An attempt by Dutch authorities to investigate suspects ahead of the discovery of 39 bodies inside a truck in the UK last autumn was blocked by Belgian officials.
Dutch authorities were tracking two Vietnamese minors who were among the 39 victims of an international human smuggling network found dead inside a UK-bound truck which departed from the port of Zeebrugge.
On 12 October 2019, days before the grisly discovery in Essex on the 23rd, Dutch officials asked to follow up a lead into the two minors after they were driven by taxi to a home in the Brussels municipality of Anderlecht.
“Dutch authorities asked to carry out certain investigative acts [in Belgium], which a Brussels judge agreed to,” Denis Goeman, a spokesperson for the Brussels’ public prosecutor said, Le Soir reports.
But public prosecutors in Brussels deemed that the information on the suspects was “not precise enough” and paused the probe pending more information from the Netherlands.
“But the information was never provided and, for this reason, the probe was blocked here in Belgium,” Goeman said.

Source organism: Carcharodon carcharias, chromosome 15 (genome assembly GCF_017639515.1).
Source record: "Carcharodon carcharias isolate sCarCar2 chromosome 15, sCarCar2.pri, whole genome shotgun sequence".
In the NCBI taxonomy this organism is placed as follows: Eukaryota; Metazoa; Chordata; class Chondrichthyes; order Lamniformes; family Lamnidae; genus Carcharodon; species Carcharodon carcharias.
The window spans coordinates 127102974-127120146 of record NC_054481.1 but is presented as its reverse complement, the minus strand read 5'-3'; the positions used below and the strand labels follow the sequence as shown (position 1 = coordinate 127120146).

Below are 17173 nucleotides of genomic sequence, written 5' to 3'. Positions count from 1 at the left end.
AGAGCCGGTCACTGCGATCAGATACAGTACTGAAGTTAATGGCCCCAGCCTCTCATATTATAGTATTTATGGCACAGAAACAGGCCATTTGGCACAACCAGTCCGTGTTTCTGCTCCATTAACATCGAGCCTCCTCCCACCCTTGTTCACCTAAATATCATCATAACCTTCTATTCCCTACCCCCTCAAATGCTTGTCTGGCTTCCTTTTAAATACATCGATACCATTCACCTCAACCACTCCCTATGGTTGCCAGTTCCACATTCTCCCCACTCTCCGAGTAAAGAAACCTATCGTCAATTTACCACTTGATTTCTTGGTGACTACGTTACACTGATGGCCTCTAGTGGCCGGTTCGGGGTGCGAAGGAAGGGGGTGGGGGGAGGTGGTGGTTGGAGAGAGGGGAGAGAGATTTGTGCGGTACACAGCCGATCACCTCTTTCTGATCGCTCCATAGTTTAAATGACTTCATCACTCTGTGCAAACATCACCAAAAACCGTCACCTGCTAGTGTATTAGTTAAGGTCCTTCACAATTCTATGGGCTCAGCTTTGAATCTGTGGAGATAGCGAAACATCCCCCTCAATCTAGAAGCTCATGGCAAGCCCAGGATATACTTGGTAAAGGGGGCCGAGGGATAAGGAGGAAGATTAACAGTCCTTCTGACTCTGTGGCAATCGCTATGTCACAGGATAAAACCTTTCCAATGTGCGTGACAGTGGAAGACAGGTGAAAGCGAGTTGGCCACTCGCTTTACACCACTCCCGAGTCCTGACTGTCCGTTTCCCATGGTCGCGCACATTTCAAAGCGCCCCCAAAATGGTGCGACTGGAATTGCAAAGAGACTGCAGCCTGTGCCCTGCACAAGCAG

An unidentified source with knowledge of the file told RTL Info that a special procedure needed to be launched to identify the two minors and that an investigation also needed to be opened on the basis of the information provided by the Netherlands.
Prosecutors failed to act on the information given by Dutch officials because they said there was insufficient information to link both the taxi driver and the Anderlecht home to known human trafficking networks.
“The house was not listed as what is known as a ‘safe house’, used [by traffickers] to shelter people in between destinations,” he said. “The investigation was clearly ongoing, but we could not enter into this home without sufficient elements.”
Days later, the 39 bodies were discovered upon arrival in Essex, UK, after the victims, all of them Vietnamese nationals, suffocated to death at some point during the crossing of the Channel.